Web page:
Article 183: After the expiration of a period of two months from the coming into force of the present Treaty, the total personnel of the German Navy, including the manning of the fleet, coast defences, signal stations, administration and other land services, must not exceed fifteen thousand, including officers and men of all grades and corps.

Article 198: The armed forces of Germany must not include any military or naval air forces.

Article 227: The Allied and Associated Powers publicly arraign William II of Hohenzollern, formerly German Emperor, for a supreme offence against international morality and the sanctity of treaties. A special tribunal will be constituted to try the accused, thereby assuring him the guarantees essential to the right of defence. It will be composed of five judges, one appointed by each of the following powers: namely, the United States of America, Great Britain, France, Italy, and Japan … The Allied and Associated Powers will address a request to the Government of the Netherlands for the surrender to them of the ex-Emperor in order that he may be put on trial.

Article 228: The German Government recognizes the right of the Allied and Associated Powers to bring before military tribunals persons accused of having committed acts in violation of the laws and customs of war. Such persons shall, if found guilty, be sentenced to punishments laid down by law…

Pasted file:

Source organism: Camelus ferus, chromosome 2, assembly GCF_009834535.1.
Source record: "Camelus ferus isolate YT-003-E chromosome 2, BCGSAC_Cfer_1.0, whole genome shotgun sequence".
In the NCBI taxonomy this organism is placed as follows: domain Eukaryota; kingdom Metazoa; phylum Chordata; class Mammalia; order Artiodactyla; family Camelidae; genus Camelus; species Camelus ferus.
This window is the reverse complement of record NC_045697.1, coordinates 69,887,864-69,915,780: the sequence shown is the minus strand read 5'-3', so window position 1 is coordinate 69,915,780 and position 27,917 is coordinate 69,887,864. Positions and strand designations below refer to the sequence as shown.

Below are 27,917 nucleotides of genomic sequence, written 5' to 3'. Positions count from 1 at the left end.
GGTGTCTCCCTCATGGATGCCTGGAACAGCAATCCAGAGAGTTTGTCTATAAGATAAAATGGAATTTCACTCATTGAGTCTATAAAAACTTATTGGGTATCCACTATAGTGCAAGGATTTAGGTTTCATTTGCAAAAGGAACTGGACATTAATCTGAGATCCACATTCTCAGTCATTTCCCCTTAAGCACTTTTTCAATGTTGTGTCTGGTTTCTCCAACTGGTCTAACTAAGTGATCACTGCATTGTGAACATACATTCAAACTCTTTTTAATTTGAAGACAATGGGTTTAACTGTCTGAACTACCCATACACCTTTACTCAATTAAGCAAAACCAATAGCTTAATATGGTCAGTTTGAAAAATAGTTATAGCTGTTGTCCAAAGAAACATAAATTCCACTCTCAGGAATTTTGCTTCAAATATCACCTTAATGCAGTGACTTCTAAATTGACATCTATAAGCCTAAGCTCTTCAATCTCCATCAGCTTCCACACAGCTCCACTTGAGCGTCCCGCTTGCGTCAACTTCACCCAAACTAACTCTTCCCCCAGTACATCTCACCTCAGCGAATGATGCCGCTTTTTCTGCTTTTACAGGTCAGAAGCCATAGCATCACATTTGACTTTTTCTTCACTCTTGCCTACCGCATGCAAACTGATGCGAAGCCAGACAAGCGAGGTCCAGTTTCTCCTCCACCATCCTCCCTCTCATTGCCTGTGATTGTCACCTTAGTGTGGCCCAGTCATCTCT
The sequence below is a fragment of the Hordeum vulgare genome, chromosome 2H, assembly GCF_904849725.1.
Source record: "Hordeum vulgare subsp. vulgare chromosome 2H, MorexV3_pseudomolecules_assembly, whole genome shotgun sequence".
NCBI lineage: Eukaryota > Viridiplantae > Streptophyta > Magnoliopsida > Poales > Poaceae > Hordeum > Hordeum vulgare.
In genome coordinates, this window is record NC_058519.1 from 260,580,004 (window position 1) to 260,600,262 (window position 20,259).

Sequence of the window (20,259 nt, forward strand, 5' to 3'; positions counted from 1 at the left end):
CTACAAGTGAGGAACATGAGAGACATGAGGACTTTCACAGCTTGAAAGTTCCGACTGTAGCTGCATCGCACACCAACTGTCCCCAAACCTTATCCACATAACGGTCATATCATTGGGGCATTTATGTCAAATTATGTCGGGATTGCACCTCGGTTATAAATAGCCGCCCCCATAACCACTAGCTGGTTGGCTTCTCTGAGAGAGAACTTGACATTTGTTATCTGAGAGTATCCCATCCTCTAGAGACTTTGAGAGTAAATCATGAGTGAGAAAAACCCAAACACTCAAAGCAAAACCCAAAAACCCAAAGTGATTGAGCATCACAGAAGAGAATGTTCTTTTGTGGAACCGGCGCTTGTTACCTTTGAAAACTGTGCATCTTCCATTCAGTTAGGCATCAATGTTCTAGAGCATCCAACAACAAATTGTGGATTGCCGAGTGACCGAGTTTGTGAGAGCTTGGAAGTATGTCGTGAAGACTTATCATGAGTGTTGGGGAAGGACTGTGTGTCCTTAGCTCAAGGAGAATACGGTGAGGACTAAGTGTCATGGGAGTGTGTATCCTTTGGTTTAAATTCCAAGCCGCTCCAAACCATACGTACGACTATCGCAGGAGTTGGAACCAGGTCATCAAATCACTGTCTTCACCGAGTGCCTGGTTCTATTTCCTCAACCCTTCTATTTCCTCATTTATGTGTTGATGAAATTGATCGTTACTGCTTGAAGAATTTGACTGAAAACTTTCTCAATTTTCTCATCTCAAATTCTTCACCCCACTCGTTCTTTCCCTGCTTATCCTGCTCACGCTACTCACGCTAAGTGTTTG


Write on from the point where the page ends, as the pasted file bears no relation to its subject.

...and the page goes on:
Article 230: The German Government undertakes to furnish all documents and information of every kind, the production of which may be considered necessary to ensure the full knowledge of the incriminating acts, the discovery of offenders and the just appreciation of responsibility.

Article 231: The Allied and Associated Governments affirm and Germany accepts the responsibility of Germany and her allies for causing all the loss and damage to which the Allied and Associated Governments and their nationals have been subjects as a consequence of the war imposed upon them by the aggression of Germany and her allies.

Article 232: The Allied and Associated Governments recognize that the resources of Germany are not adequate, after taking into account permanent diminutions of such resources which will result from other provisions of the present Treaty, to make complete reparation for all such loss and damage. The Allied and Associated Governments, however, require, and Germany undertakes that she will make compensation for all damage done to the civilian population of the Allied and Associated Powers and to their property during the period of the belligerency…

Article 233: The amount of the above damage for which compensation is to be made by Germany shall be determined by an Inter-Allied Commission, to be called the Reparation Commission and constituted in the form and with the powers set forth hereunder… Germany shall pay in such instalments and in such manner (whether in gold, commodities, ships, securities or otherwise) as the Reparation Commission may fix, during 1919, 1920 and the first four months of 1921, the equivalent of 20,000,000,000 gold marks.”